Demystifying Azure Virtual Networks

Learning the fundamentals of Azure Virtual Networking

Azure Virtual Networks (VNet) are one of the core components of Azure cloud platform, enabling you to create isolated and secure networks for your cloud resources. In this blog post, we will demystify the fundamentals of Azure Virtual Networks, including setup, configuration, and best practices for optimal performance and security.

What is an Azure Virtual Network?

An Azure Virtual Network is a logical representation of a network in the cloud. It allows you to define your own private IP address space, subnets, route tables, network security groups, virtual network peering, service endpoints, private endpoints, and more. You can use Azure Virtual Networks to connect your Azure resources, such as virtual machines, web apps, databases and other services with virtual network integrations as well as to connect to your on-premises network or the internet.

Why use an Azure Virtual Network?

Using an Azure Virtual Network has many benefits, such as

  • Isolation: You can isolate your cloud resources from other tenants and the public internet, ensuring that only authorized traffic can access them.
  • Security: You can apply granular network security policies to your subnets and resources using network security groups and service endpoints. You can also use private endpoints to access Azure services over a private link, without exposing them to the internet.
  • Performance: You can optimize the performance of your network traffic by using route tables and virtual network peering. You can also use accelerated networking to improve the throughput and latency of your virtual machines.
  • Flexibility: You can customize your network topology and configuration to suit your needs. You can also integrate your Azure Virtual Network with other Azure services, such as load balancers, VPN gateways, application gateways, firewalls, etc.

How to create an Azure Virtual Network?

Creating an Azure Virtual Network is easy and can be done using the Azure portal, PowerShell, CLI, or ARM templates. Here are the basic steps to create an Azure Virtual Network:

  • Choose a name and a region for your virtual network.
  • Specify the address space for your virtual network. This is the range of IP addresses that you can use for your subnets and resources. You can use either IPv4 or IPv6 addresses, or both. The address space must not overlap with any other virtual network or on-premises network that you want to connect to.
  • Create one or more subnets within your virtual network. A subnet is a segment of your virtual network that contains a subset of IP addresses. You can assign different subnets to different resources based on their functionality or security requirements.
  • Optionally, you can configure other settings for your virtual network, such as DNS servers, route tables, network security groups, service endpoints, private endpoints, etc.

What are some best practices for Azure Virtual Networks?

To get the most out of your Azure Virtual Networks, here are some best practices that you should follow:

  • Plan your address space carefully. Choose a large enough address space that can accommodate your current and future needs. Avoid overlapping address spaces with other networks that you want to connect to.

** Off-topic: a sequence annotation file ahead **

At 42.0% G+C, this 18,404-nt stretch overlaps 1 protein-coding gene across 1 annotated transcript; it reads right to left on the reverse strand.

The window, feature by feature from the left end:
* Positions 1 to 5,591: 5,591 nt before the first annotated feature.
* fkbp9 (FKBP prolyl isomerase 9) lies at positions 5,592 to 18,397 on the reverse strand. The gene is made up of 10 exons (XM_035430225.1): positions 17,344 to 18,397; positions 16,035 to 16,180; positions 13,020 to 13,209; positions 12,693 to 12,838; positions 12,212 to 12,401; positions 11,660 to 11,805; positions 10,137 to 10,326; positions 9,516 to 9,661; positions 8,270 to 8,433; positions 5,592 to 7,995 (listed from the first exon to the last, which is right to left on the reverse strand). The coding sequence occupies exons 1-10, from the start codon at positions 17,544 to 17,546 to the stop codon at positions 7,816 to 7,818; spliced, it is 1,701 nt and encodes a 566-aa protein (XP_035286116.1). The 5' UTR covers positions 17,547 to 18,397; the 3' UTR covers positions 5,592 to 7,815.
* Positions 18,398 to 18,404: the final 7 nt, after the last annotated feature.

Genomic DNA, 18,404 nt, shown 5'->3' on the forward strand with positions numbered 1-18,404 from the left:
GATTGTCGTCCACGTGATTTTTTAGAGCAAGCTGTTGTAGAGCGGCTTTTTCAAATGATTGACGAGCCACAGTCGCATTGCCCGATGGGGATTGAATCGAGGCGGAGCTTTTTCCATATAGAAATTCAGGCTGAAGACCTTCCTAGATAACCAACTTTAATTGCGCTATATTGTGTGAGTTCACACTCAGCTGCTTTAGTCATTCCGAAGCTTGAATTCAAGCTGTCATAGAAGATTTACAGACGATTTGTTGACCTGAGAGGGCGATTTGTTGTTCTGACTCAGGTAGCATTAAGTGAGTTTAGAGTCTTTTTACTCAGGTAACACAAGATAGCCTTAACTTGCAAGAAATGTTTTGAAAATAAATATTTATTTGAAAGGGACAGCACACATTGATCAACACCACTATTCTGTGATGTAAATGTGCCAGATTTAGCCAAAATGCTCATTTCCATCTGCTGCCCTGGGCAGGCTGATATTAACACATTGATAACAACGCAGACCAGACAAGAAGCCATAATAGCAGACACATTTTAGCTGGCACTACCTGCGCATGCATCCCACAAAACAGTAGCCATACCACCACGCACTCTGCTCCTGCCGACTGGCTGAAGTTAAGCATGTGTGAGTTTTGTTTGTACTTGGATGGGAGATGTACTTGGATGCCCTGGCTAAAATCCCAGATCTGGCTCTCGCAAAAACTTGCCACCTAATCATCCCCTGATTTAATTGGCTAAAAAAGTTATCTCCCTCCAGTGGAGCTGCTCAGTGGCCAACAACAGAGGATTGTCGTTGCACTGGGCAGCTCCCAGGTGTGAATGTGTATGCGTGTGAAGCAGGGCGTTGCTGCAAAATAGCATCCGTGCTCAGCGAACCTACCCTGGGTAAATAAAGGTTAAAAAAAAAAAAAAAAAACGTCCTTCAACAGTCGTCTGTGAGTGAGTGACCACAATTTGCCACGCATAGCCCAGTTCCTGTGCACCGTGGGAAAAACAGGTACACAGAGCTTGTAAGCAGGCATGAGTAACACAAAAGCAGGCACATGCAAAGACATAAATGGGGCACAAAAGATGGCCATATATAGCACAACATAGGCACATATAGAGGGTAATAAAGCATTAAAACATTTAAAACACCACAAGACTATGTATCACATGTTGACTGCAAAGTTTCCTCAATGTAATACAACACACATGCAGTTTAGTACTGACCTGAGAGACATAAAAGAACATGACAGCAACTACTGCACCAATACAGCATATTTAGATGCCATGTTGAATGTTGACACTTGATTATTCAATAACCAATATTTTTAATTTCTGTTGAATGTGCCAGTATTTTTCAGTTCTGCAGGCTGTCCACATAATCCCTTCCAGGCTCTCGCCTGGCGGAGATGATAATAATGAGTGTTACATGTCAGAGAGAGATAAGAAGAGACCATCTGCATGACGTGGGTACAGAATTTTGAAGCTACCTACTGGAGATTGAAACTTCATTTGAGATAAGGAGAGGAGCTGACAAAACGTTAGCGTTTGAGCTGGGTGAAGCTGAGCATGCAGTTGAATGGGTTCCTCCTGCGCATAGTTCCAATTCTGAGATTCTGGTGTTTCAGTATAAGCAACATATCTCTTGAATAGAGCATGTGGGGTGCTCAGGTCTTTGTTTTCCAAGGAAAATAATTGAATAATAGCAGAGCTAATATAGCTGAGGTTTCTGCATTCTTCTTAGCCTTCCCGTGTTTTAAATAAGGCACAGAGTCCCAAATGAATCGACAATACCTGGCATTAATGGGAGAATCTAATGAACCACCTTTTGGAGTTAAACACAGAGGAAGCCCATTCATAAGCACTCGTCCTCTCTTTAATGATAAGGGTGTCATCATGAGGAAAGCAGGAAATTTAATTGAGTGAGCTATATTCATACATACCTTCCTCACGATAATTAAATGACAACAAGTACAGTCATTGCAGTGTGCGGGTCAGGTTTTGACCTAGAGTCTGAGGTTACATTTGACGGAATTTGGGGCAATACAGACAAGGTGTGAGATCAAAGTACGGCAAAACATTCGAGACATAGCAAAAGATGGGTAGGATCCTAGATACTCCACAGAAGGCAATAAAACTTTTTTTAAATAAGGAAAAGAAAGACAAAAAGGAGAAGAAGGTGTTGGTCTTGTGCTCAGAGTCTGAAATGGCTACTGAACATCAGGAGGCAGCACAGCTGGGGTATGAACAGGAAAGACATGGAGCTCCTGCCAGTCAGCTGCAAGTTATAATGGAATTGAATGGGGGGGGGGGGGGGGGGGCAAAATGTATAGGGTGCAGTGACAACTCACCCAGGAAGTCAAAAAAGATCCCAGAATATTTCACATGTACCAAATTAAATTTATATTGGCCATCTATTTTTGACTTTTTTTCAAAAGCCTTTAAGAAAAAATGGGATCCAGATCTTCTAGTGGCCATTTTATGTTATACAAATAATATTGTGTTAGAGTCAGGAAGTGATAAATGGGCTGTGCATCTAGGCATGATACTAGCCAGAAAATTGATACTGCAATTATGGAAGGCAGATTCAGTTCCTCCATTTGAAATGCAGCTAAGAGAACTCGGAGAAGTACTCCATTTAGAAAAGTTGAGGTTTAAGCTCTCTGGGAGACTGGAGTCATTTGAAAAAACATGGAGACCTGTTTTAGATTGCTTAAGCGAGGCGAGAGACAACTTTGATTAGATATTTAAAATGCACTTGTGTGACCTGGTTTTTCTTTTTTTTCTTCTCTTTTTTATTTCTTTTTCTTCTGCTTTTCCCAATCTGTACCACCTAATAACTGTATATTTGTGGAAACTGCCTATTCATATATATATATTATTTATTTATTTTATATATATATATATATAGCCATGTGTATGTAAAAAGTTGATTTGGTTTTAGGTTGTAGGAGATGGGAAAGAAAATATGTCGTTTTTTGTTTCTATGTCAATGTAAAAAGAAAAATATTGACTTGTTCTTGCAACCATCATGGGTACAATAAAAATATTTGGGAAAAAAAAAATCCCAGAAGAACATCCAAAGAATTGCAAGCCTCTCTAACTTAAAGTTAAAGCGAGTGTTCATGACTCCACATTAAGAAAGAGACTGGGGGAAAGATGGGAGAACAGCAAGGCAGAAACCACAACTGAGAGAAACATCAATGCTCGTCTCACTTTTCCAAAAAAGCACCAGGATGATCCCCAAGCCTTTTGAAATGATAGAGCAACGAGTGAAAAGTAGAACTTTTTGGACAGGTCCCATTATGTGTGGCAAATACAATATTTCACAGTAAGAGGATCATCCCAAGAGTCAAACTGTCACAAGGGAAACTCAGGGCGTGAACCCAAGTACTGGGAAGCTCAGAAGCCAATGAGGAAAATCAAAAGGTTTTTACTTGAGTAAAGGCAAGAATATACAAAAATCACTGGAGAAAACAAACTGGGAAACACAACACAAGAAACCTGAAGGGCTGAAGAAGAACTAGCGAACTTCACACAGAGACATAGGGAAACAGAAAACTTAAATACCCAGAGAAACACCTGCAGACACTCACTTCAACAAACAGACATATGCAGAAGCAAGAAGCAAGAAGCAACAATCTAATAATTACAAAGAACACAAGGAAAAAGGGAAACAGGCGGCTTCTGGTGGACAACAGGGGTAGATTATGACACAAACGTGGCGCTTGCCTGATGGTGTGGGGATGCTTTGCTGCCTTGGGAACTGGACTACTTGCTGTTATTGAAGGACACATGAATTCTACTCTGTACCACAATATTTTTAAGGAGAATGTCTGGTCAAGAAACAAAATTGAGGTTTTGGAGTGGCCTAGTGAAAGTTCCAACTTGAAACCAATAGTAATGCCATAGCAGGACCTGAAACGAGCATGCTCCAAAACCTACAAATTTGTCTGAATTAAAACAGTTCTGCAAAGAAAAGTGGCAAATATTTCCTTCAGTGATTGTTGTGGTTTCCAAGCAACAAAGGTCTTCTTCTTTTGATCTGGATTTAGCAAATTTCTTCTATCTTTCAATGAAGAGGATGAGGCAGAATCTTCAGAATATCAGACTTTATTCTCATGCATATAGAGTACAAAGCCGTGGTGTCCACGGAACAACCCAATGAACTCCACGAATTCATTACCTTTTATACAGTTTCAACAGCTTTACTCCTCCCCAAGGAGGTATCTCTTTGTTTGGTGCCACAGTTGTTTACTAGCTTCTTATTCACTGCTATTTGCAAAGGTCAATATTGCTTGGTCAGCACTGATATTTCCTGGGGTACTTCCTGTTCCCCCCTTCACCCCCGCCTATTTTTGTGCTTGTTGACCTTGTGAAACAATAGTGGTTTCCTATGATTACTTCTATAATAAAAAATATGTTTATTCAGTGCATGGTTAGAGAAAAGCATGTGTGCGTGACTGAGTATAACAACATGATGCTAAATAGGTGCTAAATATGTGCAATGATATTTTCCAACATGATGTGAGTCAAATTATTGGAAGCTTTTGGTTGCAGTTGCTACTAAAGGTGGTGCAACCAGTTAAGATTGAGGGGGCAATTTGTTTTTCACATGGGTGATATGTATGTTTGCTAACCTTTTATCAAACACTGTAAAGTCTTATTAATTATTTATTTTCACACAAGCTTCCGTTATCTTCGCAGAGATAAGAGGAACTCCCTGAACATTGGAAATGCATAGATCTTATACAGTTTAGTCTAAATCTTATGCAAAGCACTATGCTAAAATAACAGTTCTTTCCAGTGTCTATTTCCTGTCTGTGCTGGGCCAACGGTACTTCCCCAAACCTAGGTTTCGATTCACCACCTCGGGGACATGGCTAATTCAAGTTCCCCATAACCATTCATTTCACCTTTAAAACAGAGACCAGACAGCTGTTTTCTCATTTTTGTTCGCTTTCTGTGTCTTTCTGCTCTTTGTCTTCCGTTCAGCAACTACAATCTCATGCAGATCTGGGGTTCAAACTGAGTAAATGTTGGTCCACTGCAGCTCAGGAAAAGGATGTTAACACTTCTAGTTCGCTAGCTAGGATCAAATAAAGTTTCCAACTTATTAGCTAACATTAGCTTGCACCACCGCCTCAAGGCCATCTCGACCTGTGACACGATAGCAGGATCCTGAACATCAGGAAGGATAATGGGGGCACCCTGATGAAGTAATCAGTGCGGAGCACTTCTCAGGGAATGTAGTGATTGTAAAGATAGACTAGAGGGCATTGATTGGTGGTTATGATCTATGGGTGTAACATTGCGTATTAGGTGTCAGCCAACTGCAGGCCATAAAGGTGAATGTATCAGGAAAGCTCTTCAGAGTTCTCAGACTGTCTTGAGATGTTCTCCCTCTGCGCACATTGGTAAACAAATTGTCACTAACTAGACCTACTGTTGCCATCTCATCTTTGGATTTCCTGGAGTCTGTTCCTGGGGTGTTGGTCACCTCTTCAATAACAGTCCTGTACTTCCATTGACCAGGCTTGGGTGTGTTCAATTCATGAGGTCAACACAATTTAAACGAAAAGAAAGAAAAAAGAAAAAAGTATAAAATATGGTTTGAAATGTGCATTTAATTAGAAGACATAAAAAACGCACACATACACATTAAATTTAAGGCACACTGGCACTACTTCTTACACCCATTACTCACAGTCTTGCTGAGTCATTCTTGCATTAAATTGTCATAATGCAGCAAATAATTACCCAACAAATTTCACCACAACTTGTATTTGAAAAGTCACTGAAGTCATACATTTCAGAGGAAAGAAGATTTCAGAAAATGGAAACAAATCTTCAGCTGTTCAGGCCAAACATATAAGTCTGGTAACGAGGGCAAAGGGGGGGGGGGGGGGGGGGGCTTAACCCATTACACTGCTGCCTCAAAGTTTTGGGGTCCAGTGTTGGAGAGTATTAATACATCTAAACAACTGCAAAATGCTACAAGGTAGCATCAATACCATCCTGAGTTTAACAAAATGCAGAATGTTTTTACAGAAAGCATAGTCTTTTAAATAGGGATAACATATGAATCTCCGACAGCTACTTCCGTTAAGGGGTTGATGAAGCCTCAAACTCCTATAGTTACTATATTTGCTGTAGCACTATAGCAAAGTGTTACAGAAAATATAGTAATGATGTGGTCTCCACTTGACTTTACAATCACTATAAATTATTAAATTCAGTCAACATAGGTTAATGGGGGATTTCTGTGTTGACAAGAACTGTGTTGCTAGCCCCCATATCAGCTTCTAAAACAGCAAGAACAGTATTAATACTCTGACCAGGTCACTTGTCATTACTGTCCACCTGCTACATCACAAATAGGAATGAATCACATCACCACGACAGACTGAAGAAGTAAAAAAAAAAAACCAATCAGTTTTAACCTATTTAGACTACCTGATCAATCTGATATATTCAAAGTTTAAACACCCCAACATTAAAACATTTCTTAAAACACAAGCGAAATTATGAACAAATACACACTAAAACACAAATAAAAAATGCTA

• Use multiple subnets for different purposes. For example, you can use separate subnets for web servers, database servers, management servers, etc. This will help you organize your resources and apply appropriate network security policies.
  • Use network security groups to control the inbound and outbound traffic to your subnets and resources. Network security groups are like firewalls that allow or deny traffic based on rules that you define. You can use tags to group your resources and apply network security groups at the subnet level or the resource level.
  • Use service endpoints to secure your access to Azure services. Service endpoints are like gateways that enable you to access Azure services over a direct connection from your virtual network. This will improve the security and performance of your communication with Azure services.
  • Use private endpoints to access Azure services over a private link. Private endpoints are like aliases that map a private IP address from your virtual network to an Azure service. This will allow you to access Azure services without exposing them to the internet or using public IP addresses.
  • Use virtual network peering to connect multiple virtual networks within the same region or across regions. Virtual network peering is like a bridge that enables you to route traffic between virtual networks using the Microsoft backbone network. This will improve the performance and reliability of your cross-network communication.
  • Use VPN gateways or ExpressRoute circuits to connect your Azure Virtual Network to your on-premises network or other clouds. VPN gateways are like tunnels that encrypt and secure your traffic between networks over the internet. ExpressRoute circuits are like dedicated lines that provide fast and reliable connectivity between networks over a private connection.


Azure Virtual Networks are powerful and flexible tools that enable you to create secure and optimized networks for your cloud resources. By following the fundamentals and best practices discussed in this blog post, you can leverage Azure Virtual Networks to achieve better isolation, security, performance, and flexibility for your cloud applications.